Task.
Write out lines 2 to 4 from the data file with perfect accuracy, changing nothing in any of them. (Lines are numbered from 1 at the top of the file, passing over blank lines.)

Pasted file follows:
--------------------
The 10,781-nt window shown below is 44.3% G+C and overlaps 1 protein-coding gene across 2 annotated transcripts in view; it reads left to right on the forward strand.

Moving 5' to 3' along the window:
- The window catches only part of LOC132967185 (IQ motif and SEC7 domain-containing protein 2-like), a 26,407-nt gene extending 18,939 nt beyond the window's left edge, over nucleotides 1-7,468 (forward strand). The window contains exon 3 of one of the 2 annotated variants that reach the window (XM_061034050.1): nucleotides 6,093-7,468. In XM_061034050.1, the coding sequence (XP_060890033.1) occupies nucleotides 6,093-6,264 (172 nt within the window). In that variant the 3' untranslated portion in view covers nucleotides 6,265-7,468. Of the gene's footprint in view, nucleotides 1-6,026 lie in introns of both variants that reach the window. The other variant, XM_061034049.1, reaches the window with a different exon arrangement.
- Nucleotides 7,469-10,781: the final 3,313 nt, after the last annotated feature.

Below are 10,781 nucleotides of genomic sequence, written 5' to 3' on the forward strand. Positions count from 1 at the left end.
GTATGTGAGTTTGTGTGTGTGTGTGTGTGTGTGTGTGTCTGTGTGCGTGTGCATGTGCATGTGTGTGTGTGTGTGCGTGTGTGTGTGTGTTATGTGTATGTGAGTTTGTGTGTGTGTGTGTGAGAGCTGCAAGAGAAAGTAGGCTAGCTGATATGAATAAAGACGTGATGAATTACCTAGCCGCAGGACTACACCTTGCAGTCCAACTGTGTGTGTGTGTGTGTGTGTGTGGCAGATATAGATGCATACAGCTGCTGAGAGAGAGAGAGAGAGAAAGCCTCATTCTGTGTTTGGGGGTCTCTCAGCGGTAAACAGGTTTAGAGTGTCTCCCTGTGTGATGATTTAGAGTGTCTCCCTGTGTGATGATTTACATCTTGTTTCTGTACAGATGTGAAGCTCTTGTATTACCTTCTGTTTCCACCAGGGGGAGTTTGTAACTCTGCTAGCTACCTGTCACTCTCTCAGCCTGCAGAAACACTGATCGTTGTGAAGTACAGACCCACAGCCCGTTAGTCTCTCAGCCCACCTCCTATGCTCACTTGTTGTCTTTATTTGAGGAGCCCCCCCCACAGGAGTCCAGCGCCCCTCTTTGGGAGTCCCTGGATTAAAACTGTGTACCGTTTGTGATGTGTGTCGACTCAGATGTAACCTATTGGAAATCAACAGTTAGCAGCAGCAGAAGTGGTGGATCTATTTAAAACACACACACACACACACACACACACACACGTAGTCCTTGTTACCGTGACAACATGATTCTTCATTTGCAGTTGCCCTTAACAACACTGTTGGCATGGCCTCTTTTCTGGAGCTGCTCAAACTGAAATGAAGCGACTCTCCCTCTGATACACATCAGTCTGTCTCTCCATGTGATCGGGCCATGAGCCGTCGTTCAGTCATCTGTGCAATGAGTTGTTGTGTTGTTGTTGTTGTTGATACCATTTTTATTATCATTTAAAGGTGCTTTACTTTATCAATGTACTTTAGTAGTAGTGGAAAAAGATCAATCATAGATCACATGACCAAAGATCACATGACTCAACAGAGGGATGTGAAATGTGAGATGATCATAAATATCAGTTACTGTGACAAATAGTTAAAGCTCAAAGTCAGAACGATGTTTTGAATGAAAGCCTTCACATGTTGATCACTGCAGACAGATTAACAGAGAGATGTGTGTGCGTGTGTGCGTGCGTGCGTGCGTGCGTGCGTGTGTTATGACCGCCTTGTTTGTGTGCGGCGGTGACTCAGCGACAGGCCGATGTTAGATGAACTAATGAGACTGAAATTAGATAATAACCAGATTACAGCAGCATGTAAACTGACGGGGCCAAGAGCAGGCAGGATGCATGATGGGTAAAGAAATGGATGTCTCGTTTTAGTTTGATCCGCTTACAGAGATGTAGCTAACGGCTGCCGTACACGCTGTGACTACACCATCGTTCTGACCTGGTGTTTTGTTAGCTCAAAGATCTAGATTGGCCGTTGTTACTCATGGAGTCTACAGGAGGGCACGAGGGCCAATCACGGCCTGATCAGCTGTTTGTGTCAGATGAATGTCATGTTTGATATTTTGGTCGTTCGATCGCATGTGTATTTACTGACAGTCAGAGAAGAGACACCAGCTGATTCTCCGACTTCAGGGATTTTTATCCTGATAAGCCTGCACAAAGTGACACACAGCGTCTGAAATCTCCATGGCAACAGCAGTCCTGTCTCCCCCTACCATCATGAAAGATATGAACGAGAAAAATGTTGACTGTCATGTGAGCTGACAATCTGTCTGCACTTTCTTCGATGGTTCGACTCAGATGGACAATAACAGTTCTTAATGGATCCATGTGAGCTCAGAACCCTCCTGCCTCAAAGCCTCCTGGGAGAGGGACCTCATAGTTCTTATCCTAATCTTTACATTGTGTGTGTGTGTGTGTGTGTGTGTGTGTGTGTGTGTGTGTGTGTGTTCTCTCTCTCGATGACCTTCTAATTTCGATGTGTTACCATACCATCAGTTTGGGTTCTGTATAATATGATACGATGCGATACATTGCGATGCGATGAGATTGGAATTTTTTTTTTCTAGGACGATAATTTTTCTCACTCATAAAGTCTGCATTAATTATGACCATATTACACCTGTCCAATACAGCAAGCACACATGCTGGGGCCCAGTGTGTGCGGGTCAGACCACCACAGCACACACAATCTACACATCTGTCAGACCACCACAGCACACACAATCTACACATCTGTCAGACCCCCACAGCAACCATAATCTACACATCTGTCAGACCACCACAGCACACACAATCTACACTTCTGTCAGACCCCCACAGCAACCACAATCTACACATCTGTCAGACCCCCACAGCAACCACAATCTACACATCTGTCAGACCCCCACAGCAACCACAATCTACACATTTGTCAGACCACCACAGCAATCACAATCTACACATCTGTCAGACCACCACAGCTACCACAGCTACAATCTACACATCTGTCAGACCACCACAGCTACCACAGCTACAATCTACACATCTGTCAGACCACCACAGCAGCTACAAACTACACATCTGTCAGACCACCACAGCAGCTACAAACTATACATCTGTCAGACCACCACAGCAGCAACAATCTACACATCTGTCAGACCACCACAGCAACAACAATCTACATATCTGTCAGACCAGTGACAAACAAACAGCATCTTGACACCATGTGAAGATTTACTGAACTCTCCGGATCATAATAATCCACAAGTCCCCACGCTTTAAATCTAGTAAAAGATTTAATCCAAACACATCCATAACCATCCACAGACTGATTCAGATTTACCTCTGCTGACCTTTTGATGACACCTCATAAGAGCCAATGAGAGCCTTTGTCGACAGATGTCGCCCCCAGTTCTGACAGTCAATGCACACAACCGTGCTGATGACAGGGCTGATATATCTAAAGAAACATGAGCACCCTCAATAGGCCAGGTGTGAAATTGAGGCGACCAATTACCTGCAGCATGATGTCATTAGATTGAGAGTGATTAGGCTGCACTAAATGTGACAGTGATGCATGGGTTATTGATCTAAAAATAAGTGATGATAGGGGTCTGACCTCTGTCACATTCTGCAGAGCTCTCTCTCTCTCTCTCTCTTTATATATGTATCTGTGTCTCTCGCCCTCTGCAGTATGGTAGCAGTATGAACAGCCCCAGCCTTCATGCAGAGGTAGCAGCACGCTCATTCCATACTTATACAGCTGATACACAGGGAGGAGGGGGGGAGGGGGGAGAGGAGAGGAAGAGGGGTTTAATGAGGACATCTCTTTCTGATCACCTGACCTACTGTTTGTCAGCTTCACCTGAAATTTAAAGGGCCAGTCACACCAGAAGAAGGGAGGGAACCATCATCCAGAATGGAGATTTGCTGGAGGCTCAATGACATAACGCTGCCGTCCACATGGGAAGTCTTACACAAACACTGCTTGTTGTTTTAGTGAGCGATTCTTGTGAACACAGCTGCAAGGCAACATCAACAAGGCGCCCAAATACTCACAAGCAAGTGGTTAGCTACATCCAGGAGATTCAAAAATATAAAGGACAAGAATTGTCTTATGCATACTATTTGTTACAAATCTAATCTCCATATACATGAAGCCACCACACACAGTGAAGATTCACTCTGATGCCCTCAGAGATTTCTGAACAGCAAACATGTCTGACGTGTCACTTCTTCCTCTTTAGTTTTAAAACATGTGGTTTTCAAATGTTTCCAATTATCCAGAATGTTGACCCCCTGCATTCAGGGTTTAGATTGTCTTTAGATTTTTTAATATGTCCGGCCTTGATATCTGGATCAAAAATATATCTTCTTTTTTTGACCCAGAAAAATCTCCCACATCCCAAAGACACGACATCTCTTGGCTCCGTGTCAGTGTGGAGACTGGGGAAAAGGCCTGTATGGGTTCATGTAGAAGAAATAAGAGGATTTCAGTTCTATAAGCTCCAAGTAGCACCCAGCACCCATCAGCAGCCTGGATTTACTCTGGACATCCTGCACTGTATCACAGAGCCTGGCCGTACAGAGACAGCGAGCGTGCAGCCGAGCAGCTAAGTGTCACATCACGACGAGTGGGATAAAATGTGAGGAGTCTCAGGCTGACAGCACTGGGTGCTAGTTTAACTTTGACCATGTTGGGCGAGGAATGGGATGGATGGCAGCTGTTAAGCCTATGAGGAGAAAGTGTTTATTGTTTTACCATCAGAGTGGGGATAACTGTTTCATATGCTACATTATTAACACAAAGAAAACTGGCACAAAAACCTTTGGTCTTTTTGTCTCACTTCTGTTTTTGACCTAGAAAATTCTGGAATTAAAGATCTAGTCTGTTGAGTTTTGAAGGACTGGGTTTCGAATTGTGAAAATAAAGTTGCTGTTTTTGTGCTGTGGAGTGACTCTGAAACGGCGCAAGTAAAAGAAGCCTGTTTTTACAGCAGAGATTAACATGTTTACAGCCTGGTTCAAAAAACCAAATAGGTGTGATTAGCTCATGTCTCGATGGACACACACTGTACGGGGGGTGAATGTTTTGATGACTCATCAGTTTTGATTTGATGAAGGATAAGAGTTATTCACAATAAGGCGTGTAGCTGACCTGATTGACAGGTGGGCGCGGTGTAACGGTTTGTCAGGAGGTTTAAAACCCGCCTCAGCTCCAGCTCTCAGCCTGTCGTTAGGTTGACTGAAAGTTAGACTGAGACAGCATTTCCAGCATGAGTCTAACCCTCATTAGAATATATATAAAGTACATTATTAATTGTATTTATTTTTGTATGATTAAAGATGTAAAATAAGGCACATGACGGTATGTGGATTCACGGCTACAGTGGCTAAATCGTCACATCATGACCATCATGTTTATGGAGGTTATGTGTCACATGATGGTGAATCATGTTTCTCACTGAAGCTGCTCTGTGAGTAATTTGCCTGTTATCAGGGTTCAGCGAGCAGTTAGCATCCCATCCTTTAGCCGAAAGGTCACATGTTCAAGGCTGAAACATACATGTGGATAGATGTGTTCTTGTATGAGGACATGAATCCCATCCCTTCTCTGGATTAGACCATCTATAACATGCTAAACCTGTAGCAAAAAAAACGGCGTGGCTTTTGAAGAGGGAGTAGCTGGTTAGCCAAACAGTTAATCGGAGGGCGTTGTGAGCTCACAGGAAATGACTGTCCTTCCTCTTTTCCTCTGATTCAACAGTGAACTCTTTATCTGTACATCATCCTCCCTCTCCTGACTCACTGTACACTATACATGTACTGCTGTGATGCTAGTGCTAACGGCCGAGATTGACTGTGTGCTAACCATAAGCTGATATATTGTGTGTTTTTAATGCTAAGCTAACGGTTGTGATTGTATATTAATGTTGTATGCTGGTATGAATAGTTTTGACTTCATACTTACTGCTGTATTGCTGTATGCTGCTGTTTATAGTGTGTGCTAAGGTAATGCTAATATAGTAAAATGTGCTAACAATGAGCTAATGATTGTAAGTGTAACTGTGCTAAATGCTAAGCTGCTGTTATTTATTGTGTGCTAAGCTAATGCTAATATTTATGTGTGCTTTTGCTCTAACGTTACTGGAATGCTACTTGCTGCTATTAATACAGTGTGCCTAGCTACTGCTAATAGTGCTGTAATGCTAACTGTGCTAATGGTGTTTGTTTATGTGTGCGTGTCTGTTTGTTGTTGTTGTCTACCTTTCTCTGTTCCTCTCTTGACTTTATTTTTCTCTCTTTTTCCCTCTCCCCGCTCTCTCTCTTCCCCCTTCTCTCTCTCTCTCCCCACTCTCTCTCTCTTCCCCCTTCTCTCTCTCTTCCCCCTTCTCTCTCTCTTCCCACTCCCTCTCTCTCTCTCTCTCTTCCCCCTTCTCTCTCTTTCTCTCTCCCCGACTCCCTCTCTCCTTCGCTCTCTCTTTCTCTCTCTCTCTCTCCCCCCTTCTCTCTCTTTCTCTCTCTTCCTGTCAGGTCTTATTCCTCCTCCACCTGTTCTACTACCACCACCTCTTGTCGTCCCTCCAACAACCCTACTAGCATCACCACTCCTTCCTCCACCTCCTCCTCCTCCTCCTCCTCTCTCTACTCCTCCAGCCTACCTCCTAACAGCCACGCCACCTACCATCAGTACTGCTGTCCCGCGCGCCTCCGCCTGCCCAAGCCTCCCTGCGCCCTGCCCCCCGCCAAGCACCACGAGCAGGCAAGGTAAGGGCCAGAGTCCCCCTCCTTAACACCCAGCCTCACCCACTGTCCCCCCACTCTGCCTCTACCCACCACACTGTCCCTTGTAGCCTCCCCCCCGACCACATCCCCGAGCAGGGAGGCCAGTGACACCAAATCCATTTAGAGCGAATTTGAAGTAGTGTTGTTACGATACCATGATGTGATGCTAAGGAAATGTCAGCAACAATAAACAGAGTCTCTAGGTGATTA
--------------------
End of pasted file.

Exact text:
Moving 5' to 3' along the window:
- The window catches only part of LOC132967185 (IQ motif and SEC7 domain-containing protein 2-like), a 26,407-nt gene extending 18,939 nt beyond the window's left edge, over nucleotides 1-7,468 (forward strand). The window contains exon 3 of one of the 2 annotated variants that reach the window (XM_061034050.1): nucleotides 6,093-7,468. In XM_061034050.1, the coding sequence (XP_060890033.1) occupies nucleotides 6,093-6,264 (172 nt within the window). In that variant the 3' untranslated portion in view covers nucleotides 6,265-7,468. Of the gene's footprint in view, nucleotides 1-6,026 lie in introns of both variants that reach the window. The other variant, XM_061034049.1, reaches the window with a different exon arrangement.
- Nucleotides 7,469-10,781: the final 3,313 nt, after the last annotated feature.